Suppose we are given a map $f:A \rightarrow B$ between two dg-algebras which are formal. Is the map $f$ also "formal" in some sense?

More precisely can we find isomorphisms $\phi_A:A\rightarrow H^\bullet(A)$ and $\phi_B:B\rightarrow H^\bullet(B)$ in the derived category of dg-algebras such that

$$H^\bullet(f) \circ \phi_A= \phi_B \circ f $$ holds in the derived category of dg-algebras?

I fear that this may be wrong in general. What would be a counter example? Are there criteria which ensure that $f$ is "formal" in this sense?


Let me give you an example which has a topological flavour. Let us consider, the De-Rham complex of differential forms on a sphere $S^n$, we denote it $A^*(S^n)$, it is a formal commutative differential graded algebra. Let us look at the morphisms of commutative differential graded algebras between $A(S^2)$ and $A(S^3)$ into the derived category.

A good way to compute them is to take a cofibrant replacement of $A(S^2)$, such a cofibrant resolution is given by the algebra $(\mathbb{R}[x_2]\otimes\Lambda(x_3),D)$ where the differential satisfies $D(x_2)=0$ and $D(x_3)=x_2^2$.

And as $A(S^3)$ is formal you can replace it by its cohomology algebra which is the exterior algebra $\Lambda(y_3)$. It is easy to see that a morphism of algebra $\phi$ between these two algebras is completely determined by the image of $x_3$ thus by a real number $\lambda$ such that $\phi(x_3)=\lambda.x_3$. We have proved: $$[A(S^2),A(S^3)]_{CDGA}\cong\mathbb{R},$$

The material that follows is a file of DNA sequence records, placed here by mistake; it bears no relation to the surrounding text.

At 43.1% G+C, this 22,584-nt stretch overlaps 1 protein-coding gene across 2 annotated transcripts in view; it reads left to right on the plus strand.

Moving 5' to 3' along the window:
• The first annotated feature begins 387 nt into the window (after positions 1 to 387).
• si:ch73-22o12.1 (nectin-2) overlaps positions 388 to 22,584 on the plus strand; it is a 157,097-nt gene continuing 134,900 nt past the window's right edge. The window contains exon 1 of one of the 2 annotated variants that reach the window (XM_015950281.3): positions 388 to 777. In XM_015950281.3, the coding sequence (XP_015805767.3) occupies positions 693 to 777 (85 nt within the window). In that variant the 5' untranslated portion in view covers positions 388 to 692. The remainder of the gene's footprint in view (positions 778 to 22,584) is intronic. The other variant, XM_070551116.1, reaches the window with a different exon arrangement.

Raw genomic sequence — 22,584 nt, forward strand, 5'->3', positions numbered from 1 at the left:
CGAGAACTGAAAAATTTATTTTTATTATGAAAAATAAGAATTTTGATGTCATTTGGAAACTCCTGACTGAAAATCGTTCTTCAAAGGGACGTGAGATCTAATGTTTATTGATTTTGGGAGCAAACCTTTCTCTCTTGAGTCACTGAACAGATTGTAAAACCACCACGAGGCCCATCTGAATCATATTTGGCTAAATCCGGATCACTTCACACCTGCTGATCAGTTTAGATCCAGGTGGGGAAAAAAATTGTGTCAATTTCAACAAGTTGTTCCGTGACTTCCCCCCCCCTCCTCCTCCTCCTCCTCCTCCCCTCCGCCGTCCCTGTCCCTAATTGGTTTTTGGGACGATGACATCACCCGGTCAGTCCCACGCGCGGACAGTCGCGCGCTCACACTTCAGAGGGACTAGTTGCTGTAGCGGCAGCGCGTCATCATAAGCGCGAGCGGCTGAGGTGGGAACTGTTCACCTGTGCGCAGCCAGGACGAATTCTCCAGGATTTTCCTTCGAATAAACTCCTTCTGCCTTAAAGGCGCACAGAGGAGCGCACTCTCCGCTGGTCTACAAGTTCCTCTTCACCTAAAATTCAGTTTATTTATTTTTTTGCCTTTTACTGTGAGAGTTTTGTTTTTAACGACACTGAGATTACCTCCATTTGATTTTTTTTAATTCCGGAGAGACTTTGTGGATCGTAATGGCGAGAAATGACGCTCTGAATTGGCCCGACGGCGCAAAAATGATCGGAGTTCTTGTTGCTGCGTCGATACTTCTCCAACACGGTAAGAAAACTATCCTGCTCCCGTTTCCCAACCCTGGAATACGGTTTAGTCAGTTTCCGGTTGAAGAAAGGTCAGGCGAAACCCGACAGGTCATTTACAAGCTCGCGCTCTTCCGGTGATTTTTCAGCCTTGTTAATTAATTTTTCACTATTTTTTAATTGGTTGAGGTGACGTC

while $H(\phi)=0$.

This example has a topological flavour because it is a way (not the best of course) to show that $\pi_3(S^2)\otimes \mathbb{R}\cong \mathbb{R}$.

People in rational homotopy theory have studied the concept of formality for morphisms:

  • Vigué-Poirrier, Micheline Formalité d'une application continue. C. R. Acad. Sci. Paris Sér. A-B 289 (1979), no. 16

  • Félix, Yves; Tanré, Daniel Sur la formalité des applications. Publ. U.E.R. Math. Pures Appl. IRMA 3 (1981), no. 2, exp. no. 1, 45 pp.

  • Oprea, John F. DGA homology decompositions and a condition for formality. Illinois J. Math. 30 (1986), no. 1, 122–137.

Edit: if you want to play with dgas, then the only thing that you have to change in the example above is the cofibration resolution of the algebra $A(S^2)$. You start with $(T(x_2,x_3),D)$ the tensor algeba on $2$ generators with differential $D(x_2)=0$ and $D(x_3)=x_2\otimes x_2$ it has the same cohomology as $A(S^2)$ until the differential degree $5$ where you have created a new cycle :$[x_3,x_2]=x_3\otimes x_2-x_2\otimes x_3$ which is not a boundary. Then you have to add a generator $x_4$ to kill this cycle i.e. you put $D(x_4)=[x_3,x_2]$. And so on and so forth, it is easy to check that all the generators you add to $(T(x_2,x_3),D)$ in order to build a cofibrant resolution of $A(S^2)$ will have degree at least $4$.

With this resolution in hand you check that a homotopy class of morphism of dgas is also completely determined by the image of $x_3$.

  • $\begingroup$ Thanks for this nice example! Its only slight disadvantage is that it lives in the category of commutative dgas. Do you know a simple counterexample in the category of dgas? $\endgroup$ – Jan Weidner Nov 28 '12 at 15:40
  • $\begingroup$ I have edited my answer to take into account your remark. $\endgroup$ – David C Nov 28 '12 at 16:11

Your Answer

By clicking “Post Your Answer”, you agree to our terms of service, privacy policy and cookie policy

Not the answer you're looking for? Browse other questions tagged or ask your own question.